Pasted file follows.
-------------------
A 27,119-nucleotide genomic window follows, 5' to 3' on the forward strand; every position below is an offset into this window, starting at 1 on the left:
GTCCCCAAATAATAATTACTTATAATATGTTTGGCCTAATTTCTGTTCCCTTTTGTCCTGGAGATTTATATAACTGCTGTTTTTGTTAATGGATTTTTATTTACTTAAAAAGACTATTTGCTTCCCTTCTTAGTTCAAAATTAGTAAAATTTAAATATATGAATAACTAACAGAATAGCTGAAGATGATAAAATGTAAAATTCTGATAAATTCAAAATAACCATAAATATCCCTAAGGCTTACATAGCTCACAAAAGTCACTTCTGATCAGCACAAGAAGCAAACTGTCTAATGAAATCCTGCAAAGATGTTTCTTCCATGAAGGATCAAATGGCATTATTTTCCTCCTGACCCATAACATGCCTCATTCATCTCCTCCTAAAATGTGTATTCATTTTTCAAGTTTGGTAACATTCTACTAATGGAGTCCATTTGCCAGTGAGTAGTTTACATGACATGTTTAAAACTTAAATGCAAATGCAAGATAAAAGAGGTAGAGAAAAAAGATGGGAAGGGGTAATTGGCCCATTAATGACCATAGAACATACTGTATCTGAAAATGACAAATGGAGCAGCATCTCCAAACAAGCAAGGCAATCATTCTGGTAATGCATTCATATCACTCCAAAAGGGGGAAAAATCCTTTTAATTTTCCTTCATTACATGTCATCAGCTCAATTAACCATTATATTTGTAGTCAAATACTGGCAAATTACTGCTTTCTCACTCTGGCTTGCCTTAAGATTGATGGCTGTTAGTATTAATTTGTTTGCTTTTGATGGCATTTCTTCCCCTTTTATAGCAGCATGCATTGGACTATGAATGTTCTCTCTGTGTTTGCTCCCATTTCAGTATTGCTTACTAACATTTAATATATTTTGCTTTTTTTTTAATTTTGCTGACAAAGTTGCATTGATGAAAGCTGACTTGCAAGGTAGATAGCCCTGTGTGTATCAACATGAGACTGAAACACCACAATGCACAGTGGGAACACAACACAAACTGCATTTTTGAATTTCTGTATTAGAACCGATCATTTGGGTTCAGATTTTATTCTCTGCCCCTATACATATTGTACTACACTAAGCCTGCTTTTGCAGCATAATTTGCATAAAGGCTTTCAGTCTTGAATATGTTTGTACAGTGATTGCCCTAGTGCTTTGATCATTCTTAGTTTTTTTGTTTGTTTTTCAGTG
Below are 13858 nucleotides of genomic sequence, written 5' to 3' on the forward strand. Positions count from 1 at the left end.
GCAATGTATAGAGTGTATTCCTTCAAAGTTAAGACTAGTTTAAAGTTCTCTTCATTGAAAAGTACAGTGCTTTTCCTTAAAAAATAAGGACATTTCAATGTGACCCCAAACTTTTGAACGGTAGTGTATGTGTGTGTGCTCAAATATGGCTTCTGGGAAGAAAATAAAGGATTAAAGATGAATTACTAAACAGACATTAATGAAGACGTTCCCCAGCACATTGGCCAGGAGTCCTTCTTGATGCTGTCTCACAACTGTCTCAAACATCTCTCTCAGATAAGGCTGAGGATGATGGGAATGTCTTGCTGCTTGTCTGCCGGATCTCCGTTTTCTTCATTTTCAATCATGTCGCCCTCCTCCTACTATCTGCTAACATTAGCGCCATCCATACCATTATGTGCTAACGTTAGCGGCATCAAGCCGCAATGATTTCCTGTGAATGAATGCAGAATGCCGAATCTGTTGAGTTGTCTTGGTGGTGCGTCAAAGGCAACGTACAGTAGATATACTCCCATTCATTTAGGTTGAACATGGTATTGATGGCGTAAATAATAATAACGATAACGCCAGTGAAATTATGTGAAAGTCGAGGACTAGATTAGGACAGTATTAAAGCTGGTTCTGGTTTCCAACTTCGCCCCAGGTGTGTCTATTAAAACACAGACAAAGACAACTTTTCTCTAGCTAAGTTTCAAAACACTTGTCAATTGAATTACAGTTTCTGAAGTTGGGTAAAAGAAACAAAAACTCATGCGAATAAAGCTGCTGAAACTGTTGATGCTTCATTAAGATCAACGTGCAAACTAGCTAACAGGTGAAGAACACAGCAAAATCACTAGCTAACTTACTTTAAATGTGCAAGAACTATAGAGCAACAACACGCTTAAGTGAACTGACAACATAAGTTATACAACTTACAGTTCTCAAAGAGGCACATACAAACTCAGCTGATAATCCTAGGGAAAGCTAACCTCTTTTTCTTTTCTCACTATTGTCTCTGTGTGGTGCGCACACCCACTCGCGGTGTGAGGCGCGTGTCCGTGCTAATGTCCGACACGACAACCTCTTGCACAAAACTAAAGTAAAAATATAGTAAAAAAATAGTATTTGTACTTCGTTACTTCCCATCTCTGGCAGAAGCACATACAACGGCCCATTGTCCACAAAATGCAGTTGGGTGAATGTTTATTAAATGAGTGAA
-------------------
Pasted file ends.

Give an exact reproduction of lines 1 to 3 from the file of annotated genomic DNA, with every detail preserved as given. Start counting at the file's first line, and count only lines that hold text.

A 27,119-nucleotide genomic window follows, 5' to 3' on the forward strand; every position below is an offset into this window, starting at 1 on the left:
GTCCCCAAATAATAATTACTTATAATATGTTTGGCCTAATTTCTGTTCCCTTTTGTCCTGGAGATTTATATAACTGCTGTTTTTGTTAATGGATTTTTATTTACTTAAAAAGACTATTTGCTTCCCTTCTTAGTTCAAAATTAGTAAAATTTAAATATATGAATAACTAACAGAATAGCTGAAGATGATAAAATGTAAAATTCTGATAAATTCAAAATAACCATAAATATCCCTAAGGCTTACATAGCTCACAAAAGTCACTTCTGATCAGCACAAGAAGCAAACTGTCTAATGAAATCCTGCAAAGATGTTTCTTCCATGAAGGATCAAATGGCATTATTTTCCTCCTGACCCATAACATGCCTCATTCATCTCCTCCTAAAATGTGTATTCATTTTTCAAGTTTGGTAACATTCTACTAATGGAGTCCATTTGCCAGTGAGTAGTTTACATGACATGTTTAAAACTTAAATGCAAATGCAAGATAAAAGAGGTAGAGAAAAAAGATGGGAAGGGGTAATTGGCCCATTAATGACCATAGAACATACTGTATCTGAAAATGACAAATGGAGCAGCATCTCCAAACAAGCAAGGCAATCATTCTGGTAATGCATTCATATCACTCCAAAAGGGGGAAAAATCCTTTTAATTTTCCTTCATTACATGTCATCAGCTCAATTAACCATTATATTTGTAGTCAAATACTGGCAAATTACTGCTTTCTCACTCTGGCTTGCCTTAAGATTGATGGCTGTTAGTATTAATTTGTTTGCTTTTGATGGCATTTCTTCCCCTTTTATAGCAGCATGCATTGGACTATGAATGTTCTCTCTGTGTTTGCTCCCATTTCAGTATTGCTTACTAACATTTAATATATTTTGCTTTTTTTTTAATTTTGCTGACAAAGTTGCATTGATGAAAGCTGACTTGCAAGGTAGATAGCCCTGTGTGTATCAACATGAGACTGAAACACCACAATGCACAGTGGGAACACAACACAAACTGCATTTTTGAATTTCTGTATTAGAACCGATCATTTGGGTTCAGATTTTATTCTCTGCCCCTATACATATTGTACTACACTAAGCCTGCTTTTGCAGCATAATTTGCATAAAGGCTTTCAGTCTTGAATATGTTTGTACAGTGATTGCCCTAGTGCTTTGATCATTCTTAGTTTTTTTGTTTGTTTTTCAGTG
Below are 13858 nucleotides of genomic sequence, written 5' to 3' on the forward strand. Positions count from 1 at the left end.